Berlin, Germany’s defense minister suggested Monday that U.S. President Donald Trump’s reported plans to withdraw more than a quarter of American troops out of Germany could weaken not only the NATO alliance but the U.S. itself, said an AP report.
Trump is said to have has signed off on a plan to reduce the total of troops stationed in Germany from 34,500 to no more than 25,000, according to reports by The Washington Post and The Wall Street Journal, but German Defense Minister Annegret Kramp-Karrenbauer told reporters that Berlin hasn’t yet been informed of any such move.
A White House official, speaking on condition of anonymity to discuss internal matters, confirmed to The Associated Press that there are plans to move troops, saying some could go to Poland while others could go elsewhere.
The decision is part of the president’s and Department of Defense efforts to review combatant commands around the globe, the official said.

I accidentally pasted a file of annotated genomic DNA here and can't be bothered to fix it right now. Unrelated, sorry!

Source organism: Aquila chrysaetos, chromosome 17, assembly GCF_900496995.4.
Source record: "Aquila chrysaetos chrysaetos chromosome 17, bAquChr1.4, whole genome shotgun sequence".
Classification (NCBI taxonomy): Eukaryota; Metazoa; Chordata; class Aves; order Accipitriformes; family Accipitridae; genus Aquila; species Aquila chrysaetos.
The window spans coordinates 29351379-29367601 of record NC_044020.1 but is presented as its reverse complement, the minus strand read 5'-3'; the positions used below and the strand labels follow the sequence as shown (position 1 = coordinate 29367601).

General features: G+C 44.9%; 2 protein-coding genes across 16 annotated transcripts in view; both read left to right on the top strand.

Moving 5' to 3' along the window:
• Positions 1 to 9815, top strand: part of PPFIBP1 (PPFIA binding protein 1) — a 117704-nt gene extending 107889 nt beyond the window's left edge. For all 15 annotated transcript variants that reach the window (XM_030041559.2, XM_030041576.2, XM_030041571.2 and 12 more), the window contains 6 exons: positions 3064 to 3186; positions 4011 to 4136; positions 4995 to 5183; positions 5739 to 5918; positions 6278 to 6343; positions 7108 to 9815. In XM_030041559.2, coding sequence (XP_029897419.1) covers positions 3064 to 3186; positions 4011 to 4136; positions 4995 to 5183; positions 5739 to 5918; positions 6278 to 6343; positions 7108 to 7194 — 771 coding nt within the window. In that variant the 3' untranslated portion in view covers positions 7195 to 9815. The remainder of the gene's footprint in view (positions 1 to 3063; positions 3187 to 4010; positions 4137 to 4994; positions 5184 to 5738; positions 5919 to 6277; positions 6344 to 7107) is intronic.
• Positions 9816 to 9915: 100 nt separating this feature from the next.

If the U.S. goes ahead, Kramp-Karrenbauer suggested the move would do more harm to NATO as a whole than to Germany’s own defense.
“The fact is that the presence of U.S. soldiers in Germany serves the entire NATO alliance security, including America’s own security,” she said. “That is the basis on which we work together.”
In Brussels, NATO Secretary-General Jens Stoltenberg sidestepped a question on the decision, saying that in general “over the last few years we have actually seen an increase in the U.S. presence” in Europe.
“What I can say is that we are constantly consulting with the United States, with other NATO allies on the military posture and presence in Europe,” he said.
The Trump administration has been urging Germany to spend more on its defense to meet the NATO goal of spending 2% of gross domestic product on defense, and American officials in the past had raised the possibility of moving troops out as a veiled threat.
As such, the government’s coordinator for trans-Atlantic relations, Peter Beyer, said if the plan is confirmed it wouldn’t be a surprise, but that it was irritating to first learn of the possibility through media reports.
“The German-American relationship could be severely affected by such a decision of the U.S. president,” Beyer told the dpa news agency.
“It’s not just about 9,500 soldiers, but also about their families, so about 20,000 Americans. This would break down trans-Atlantic bridges.”